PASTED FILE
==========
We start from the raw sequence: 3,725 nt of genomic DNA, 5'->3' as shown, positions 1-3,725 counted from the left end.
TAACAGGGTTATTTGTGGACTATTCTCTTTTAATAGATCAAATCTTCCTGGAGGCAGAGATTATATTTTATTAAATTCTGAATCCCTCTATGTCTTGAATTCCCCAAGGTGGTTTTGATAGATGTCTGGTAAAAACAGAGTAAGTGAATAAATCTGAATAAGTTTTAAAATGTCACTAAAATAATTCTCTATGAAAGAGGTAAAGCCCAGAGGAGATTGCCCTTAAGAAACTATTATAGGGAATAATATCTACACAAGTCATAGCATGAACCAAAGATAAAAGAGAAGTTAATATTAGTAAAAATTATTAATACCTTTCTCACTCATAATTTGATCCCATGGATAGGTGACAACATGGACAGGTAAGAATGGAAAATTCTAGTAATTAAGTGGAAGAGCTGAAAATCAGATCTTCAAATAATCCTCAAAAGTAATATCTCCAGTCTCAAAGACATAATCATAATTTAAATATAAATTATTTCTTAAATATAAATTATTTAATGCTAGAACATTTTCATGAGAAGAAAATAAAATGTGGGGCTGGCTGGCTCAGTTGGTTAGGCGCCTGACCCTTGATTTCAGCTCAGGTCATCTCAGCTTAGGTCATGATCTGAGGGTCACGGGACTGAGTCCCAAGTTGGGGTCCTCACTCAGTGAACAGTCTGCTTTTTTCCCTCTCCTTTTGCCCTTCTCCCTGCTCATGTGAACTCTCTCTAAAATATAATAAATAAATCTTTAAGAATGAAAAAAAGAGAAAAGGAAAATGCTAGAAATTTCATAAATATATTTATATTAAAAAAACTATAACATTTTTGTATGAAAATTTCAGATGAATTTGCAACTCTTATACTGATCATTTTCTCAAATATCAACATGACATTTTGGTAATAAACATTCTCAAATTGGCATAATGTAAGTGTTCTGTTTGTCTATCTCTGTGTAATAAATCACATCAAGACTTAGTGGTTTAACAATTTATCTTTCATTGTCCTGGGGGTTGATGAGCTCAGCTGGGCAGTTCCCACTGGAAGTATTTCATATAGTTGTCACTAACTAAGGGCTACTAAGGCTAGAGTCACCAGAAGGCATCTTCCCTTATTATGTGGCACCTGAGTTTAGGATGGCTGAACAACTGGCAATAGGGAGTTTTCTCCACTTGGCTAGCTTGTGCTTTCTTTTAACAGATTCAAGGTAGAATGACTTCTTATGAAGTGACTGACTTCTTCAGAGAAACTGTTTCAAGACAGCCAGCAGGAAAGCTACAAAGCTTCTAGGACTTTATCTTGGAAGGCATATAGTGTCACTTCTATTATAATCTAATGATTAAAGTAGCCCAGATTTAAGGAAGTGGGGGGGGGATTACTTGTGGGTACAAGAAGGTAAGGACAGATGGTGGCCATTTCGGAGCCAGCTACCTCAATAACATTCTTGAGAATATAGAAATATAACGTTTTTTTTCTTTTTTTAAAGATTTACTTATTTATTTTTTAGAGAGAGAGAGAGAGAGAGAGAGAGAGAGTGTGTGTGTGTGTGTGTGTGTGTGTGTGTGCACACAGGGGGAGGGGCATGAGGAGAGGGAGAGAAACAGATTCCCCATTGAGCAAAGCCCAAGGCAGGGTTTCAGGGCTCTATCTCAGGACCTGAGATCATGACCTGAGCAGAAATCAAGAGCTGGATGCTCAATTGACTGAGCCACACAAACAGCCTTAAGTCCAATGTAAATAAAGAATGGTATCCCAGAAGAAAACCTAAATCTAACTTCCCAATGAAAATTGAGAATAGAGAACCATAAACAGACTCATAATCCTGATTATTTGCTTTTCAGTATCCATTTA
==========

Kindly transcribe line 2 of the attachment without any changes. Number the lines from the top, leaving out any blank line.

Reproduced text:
TAACAGGGTTATTTGTGGACTATTCTCTTTTAATAGATCAAATCTTCCTGGAGGCAGAGATTATATTTTATTAAATTCTGAATCCCTCTATGTCTTGAATTCCCCAAGGTGGTTTTGATAGATGTCTGGTAAAAACAGAGTAAGTGAATAAATCTGAATAAGTTTTAAAATGTCACTAAAATAATTCTCTATGAAAGAGGTAAAGCCCAGAGGAGATTGCCCTTAAGAAACTATTATAGGGAATAATATCTACACAAGTCATAGCATGAACCAAAGATAAAAGAGAAGTTAATATTAGTAAAAATTATTAATACCTTTCTCACTCATAATTTGATCCCATGGATAGGTGACAACATGGACAGGTAAGAATGGAAAATTCTAGTAATTAAGTGGAAGAGCTGAAAATCAGATCTTCAAATAATCCTCAAAAGTAATATCTCCAGTCTCAAAGACATAATCATAATTTAAATATAAATTATTTCTTAAATATAAATTATTTAATGCTAGAACATTTTCATGAGAAGAAAATAAAATGTGGGGCTGGCTGGCTCAGTTGGTTAGGCGCCTGACCCTTGATTTCAGCTCAGGTCATCTCAGCTTAGGTCATGATCTGAGGGTCACGGGACTGAGTCCCAAGTTGGGGTCCTCACTCAGTGAACAGTCTGCTTTTTTCCCTCTCCTTTTGCCCTTCTCCCTGCTCATGTGAACTCTCTCTAAAATATAATAAATAAATCTTTAAGAATGAAAAAAAGAGAAAAGGAAAATGCTAGAAATTTCATAAATATATTTATATTAAAAAAACTATAACATTTTTGTATGAAAATTTCAGATGAATTTGCAACTCTTATACTGATCATTTTCTCAAATATCAACATGACATTTTGGTAATAAACATTCTCAAATTGGCATAATGTAAGTGTTCTGTTTGTCTATCTCTGTGTAATAAATCACATCAAGACTTAGTGGTTTAACAATTTATCTTTCATTGTCCTGGGGGTTGATGAGCTCAGCTGGGCAGTTCCCACTGGAAGTATTTCATATAGTTGTCACTAACTAAGGGCTACTAAGGCTAGAGTCACCAGAAGGCATCTTCCCTTATTATGTGGCACCTGAGTTTAGGATGGCTGAACAACTGGCAATAGGGAGTTTTCTCCACTTGGCTAGCTTGTGCTTTCTTTTAACAGATTCAAGGTAGAATGACTTCTTATGAAGTGACTGACTTCTTCAGAGAAACTGTTTCAAGACAGCCAGCAGGAAAGCTACAAAGCTTCTAGGACTTTATCTTGGAAGGCATATAGTGTCACTTCTATTATAATCTAATGATTAAAGTAGCCCAGATTTAAGGAAGTGGGGGGGGGATTACTTGTGGGTACAAGAAGGTAAGGACAGATGGTGGCCATTTCGGAGCCAGCTACCTCAATAACATTCTTGAGAATATAGAAATATAACGTTTTTTTTCTTTTTTTAAAGATTTACTTATTTATTTTTTAGAGAGAGAGAGAGAGAGAGAGAGAGAGAGTGTGTGTGTGTGTGTGTGTGTGTGTGTGTGCACACAGGGGGAGGGGCATGAGGAGAGGGAGAGAAACAGATTCCCCATTGAGCAAAGCCCAAGGCAGGGTTTCAGGGCTCTATCTCAGGACCTGAGATCATGACCTGAGCAGAAATCAAGAGCTGGATGCTCAATTGACTGAGCCACACAAACAGCCTTAAGTCCAATGTAAATAAAGAATGGTATCCCAGAAGAAAACCTAAATCTAACTTCCCAATGAAAATTGAGAATAGAGAACCATAAACAGACTCATAATCCTGATTATTTGCTTTTCAGTATCCATTTA